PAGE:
Richmond Wholesale Bakery Subjected Black Employees to Offensive Racial Comments, Federal Agency Charged
RICHMOND, Va. – Weiman’s Bakery, Inc. violated federal law by subjecting African-American employees to a hostile work environment based on their race, the U.S. Equal Employment Opportunity Commission (EEOC) charged in a lawsuit filed today. Weiman’s Bakery is a family-owned business that produces and sells bread wholesale to local restaurants in Richmond.
According to the EEOC’s complaint, from around March 11, 2009 until at least March 23, 2010 Dominique R. Terry, Javon Wilson and other African-American employees were subjected to racially offensive language from Weiman’s vice president and one of Weiman’s supervisors, who had direct supervisory authority over Terry and the black employees. The complaint alleges that the supervisor called Terry and other African-American employees “n----r” and made insulting racial comments such as, “I am glad to get rid of that n----r,” and “you are a stupid n----r.” The supervisor would also refer to Terry and other black employees as “cocoa,” saying things like, “Cocoa, get bread out of the poofer.” Instead of calling Terry by name, the supervisor would sometimes call him “jughead” or “boy.” The complaint further alleges that on at least three separate occasions the vice president referred to Terry as a “monkey,” saying things like “You need to cut the dough faster, monkey,” or “You smell like a monkey.” The VP and supervisor made these race-based comments daily or almost daily. Wilson overheard the same supervisor refer to black employees as “nigger” at least twice per week. Terry, Wilson and other black employees found these comments offensive.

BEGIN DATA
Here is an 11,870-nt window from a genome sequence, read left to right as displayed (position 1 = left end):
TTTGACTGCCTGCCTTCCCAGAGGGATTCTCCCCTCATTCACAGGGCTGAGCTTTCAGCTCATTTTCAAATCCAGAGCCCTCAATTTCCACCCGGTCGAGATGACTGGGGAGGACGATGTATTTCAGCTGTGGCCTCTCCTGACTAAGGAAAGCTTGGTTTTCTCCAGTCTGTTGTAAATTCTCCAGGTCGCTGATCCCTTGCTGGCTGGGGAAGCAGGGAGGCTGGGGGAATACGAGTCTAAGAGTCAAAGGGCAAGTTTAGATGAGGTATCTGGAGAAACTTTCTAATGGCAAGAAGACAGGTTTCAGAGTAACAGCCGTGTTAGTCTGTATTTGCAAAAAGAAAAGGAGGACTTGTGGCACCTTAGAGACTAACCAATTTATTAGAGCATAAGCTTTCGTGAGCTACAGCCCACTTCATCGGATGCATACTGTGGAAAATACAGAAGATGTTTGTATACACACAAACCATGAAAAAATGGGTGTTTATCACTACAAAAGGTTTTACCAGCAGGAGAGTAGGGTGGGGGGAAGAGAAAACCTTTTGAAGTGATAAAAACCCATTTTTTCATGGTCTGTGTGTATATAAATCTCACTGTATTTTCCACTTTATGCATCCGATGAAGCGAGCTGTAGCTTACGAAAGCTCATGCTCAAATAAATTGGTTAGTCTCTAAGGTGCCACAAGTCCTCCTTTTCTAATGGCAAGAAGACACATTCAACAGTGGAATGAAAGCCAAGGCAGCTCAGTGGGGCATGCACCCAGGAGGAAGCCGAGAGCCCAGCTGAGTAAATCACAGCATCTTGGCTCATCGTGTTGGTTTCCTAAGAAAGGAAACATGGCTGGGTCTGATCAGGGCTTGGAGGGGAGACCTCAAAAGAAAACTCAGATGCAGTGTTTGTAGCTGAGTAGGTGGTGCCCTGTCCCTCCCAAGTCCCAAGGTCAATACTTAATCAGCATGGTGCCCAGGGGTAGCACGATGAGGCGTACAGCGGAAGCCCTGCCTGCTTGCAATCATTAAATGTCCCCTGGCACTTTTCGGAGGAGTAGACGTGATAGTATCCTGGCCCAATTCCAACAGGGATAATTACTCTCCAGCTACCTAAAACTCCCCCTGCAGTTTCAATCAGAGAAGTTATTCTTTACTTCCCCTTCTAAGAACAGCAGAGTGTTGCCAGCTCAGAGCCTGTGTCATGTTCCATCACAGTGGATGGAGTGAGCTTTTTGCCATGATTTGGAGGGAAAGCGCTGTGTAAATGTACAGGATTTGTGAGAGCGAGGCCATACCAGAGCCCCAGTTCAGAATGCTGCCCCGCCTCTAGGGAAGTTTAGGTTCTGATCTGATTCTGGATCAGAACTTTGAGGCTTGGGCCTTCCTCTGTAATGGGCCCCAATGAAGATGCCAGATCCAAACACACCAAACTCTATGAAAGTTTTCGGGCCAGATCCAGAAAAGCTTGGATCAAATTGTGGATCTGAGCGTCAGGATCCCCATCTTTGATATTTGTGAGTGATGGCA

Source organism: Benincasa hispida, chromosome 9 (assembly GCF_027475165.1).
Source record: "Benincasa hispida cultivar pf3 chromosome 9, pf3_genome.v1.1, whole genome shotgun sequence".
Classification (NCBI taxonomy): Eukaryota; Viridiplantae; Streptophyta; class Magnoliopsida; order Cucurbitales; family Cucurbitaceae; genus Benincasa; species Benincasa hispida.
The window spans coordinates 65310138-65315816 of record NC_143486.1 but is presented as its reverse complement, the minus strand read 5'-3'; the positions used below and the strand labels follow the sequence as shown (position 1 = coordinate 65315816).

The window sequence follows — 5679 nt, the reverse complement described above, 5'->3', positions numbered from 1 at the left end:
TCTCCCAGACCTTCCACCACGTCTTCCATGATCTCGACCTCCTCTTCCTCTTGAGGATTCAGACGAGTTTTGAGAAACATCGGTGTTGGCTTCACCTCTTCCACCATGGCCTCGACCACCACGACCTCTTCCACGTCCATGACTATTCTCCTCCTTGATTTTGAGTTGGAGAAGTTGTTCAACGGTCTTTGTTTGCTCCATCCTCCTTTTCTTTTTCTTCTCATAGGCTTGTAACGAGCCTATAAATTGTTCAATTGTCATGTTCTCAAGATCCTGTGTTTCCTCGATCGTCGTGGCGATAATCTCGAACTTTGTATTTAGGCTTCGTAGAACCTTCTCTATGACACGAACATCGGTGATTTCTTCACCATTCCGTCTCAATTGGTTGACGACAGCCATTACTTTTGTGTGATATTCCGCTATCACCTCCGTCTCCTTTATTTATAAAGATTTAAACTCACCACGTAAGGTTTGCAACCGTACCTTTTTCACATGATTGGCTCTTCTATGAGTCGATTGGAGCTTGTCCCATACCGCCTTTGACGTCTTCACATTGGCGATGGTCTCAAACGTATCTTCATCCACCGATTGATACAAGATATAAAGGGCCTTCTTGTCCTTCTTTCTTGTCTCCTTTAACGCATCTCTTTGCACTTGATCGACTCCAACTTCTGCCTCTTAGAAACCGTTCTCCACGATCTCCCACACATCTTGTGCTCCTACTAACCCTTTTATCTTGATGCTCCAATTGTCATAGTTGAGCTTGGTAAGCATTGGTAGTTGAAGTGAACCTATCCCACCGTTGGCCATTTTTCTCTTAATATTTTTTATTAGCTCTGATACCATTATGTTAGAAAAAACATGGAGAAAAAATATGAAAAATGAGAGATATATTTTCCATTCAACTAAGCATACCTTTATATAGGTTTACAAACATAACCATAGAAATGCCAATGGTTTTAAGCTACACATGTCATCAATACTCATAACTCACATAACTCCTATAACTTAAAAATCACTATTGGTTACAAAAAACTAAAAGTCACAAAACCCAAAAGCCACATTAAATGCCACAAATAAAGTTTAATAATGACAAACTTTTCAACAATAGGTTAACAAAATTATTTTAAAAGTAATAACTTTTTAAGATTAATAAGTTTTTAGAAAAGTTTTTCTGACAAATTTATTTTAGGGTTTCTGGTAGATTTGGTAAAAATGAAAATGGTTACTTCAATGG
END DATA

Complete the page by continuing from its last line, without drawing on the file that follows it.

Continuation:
The EEOC further charges that beginning around March 11, 2009 and until Nov. 9, 2009, that Terry and other black employees made several complaints to the vice president and the supervisor about their unwelcome racial comments. However, the racial harassment continued.
Race discrimination, including racial harassment, violates Title VII of the Civil Rights Act of 1964. The EEOC filed suit in U.S. District Court for the Eastern District of Virginia (EEOC v. Weiman’s Bakery, Inc., Civil Action No. 3:11cv00644) after first attempting to reach a voluntary settlement. The EEOC seeks damages for past and future pecuniary losses, past and future non-pecuniary losses, compensatory damages and punitive damages as well as injunctive relief.
“No worker should have to endure such crude and cruel insults as these,” said Lynette A. Barnes, regional attorney for the EEOC’s Charlotte District Office which includes the state of Virginia. “The EEOC is deeply committed to combating such misconduct and filing suit against employers if they ignore complaints about it.”
The EEOC enforces federal laws prohibiting employment discrimination. Further information about the EEOC is available on the agency’s web site at www.eeoc.gov.